NASA has updated a statement released about a new measurement of the expansion rate of the universe, a term called the Hubble Constant to clarify the precision survey of the cosmos.
The new measurement, made by NASA's Spitzer Space Telescope, was originally announced to be the most precise measurement to date of the speed of the universe's expansion. Now NASA officials say this calculation is "one of the most precise measurements" yet, and that it agrees with an independent measurement made last year using Hubble Space Telescope data by scientists at the Space Telescope Science Institute in Baltimore, Md., led by astrophysicist Adam Reiss.
"When Adam brought his study to our attention, we worked with both parties to correct and update the story," Whitney Clavin, a spokeswoman at NASA's Jet Propulsion Laboratory in Pasadena, Calif., which manages the Spitzer mission, told SPACE.com. The original announcement was made Oct. 3, and was updated Oct. 5.
The Spitzer measurement of the Hubble Constant was made by observed pulsing stars called cepheids at various distances from Earth. These stars' distances can be calculated by timing their pulsations, which are related to their inherent brightness.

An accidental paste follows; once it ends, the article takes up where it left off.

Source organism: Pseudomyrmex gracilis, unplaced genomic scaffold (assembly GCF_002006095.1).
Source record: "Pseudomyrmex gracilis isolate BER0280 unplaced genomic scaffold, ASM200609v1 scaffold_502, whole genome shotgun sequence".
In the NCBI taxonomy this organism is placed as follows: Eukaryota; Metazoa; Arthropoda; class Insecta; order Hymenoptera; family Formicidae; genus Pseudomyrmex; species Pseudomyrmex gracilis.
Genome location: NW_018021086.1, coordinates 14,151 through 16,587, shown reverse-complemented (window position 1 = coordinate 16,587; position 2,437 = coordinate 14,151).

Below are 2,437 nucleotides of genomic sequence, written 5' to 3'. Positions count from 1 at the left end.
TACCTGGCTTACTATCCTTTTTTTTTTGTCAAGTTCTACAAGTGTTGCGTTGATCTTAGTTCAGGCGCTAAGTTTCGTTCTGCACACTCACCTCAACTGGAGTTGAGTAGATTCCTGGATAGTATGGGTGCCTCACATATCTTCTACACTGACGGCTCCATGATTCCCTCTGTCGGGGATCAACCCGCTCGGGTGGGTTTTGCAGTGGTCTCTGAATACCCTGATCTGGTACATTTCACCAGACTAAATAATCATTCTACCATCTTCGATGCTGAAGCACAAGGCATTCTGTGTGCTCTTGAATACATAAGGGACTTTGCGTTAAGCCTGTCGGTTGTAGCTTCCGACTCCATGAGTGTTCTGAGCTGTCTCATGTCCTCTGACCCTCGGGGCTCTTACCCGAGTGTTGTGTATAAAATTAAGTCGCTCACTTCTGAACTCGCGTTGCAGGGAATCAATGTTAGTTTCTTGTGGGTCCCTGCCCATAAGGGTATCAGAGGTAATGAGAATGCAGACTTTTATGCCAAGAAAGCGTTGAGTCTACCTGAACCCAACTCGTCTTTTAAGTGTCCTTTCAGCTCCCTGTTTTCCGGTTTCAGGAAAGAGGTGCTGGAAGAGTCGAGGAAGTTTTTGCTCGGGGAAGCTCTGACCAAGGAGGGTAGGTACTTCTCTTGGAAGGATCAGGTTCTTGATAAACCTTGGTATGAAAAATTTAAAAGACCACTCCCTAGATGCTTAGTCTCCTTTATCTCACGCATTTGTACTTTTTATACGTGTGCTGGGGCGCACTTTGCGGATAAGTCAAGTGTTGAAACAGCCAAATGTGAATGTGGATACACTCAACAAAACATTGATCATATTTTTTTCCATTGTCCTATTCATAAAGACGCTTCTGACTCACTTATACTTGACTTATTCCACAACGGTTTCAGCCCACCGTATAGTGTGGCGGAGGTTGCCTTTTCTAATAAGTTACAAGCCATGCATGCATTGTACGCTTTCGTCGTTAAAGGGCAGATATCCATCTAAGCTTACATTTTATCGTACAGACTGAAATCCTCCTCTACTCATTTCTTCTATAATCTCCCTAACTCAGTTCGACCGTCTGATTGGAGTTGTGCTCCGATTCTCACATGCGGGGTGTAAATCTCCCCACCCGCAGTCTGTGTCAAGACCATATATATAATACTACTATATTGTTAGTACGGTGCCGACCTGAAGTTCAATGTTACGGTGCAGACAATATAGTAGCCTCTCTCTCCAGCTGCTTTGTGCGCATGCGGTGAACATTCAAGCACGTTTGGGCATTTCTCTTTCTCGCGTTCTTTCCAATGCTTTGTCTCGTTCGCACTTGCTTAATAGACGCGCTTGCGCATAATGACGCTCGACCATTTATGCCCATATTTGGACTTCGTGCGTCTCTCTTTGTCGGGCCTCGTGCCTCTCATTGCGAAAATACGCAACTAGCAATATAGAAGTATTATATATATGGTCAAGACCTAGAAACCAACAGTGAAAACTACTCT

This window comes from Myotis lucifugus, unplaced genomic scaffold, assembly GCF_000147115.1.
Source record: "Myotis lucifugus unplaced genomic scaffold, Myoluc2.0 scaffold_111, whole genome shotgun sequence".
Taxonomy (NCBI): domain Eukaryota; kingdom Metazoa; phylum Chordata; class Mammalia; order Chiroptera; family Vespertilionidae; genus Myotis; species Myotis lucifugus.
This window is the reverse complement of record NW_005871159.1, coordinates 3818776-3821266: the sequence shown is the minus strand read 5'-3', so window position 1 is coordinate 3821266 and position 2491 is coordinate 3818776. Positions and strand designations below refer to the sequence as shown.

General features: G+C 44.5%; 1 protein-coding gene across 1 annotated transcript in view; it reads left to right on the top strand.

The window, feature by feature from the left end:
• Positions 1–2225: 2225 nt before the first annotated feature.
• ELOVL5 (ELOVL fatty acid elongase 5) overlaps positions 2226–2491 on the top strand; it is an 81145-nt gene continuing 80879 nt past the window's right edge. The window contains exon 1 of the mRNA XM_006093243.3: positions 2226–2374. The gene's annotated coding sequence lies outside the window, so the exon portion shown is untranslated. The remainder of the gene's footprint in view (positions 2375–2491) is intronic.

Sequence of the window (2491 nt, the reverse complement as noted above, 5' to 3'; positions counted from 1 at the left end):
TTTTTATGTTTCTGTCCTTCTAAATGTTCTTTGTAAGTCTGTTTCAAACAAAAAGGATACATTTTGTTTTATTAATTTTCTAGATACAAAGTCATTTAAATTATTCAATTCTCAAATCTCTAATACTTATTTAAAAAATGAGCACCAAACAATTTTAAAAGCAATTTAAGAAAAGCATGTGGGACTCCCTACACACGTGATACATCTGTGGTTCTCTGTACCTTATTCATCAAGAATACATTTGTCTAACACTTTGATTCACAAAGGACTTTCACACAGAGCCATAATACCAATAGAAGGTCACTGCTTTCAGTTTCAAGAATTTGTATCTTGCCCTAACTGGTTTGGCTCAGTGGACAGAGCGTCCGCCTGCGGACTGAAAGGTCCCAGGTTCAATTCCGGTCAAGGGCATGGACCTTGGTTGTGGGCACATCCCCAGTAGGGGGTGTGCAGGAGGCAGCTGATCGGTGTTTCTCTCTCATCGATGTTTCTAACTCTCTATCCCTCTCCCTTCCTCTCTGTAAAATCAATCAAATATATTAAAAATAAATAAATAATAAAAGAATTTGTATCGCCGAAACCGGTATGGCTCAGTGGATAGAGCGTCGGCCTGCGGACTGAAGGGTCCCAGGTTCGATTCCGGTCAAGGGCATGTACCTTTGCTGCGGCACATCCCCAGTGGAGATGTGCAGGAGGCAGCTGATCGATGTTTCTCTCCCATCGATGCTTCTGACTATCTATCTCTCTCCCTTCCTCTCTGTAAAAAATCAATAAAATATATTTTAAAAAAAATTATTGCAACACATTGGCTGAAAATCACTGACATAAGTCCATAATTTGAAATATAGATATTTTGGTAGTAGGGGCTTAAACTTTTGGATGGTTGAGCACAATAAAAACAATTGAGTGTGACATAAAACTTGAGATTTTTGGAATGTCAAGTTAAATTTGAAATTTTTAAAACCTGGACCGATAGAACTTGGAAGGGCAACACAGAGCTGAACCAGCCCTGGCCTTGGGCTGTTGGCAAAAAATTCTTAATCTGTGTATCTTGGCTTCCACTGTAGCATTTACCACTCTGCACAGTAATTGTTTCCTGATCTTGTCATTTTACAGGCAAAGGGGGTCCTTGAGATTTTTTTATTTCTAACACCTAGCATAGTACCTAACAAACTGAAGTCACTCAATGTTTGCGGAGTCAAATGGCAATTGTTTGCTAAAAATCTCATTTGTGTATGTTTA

The Hubble study looked at a special class of supernovas, which are also useful distance indicators, to make its calculation of the universe's expansion rate.
Both measurements have about the same estimated error margin of 3 percent. The Spitzer team calculated that the universe is expanding at about 74.3 kilometers (46.2 miles) per second per megaparsec (a megaparsec is roughly 3 million light-years). The Hubble team's measurement last year came up with 73.8 kilometers (45.9 miles) per second per megaparsec. The two values agree with each other within their error bars.
Estimating the value of the Hubble Constant is important for scientists' quest to understand dark energy, or the force behind the acceleration of the universe's expansion. The 1990s discovery that this expansion rate was speeding up shocked scientists at the time, and won Adam Reiss and two other astrophysicists, Saul Perlmutter and Brian Schmidt, the 2011 Nobel Prize in physics.
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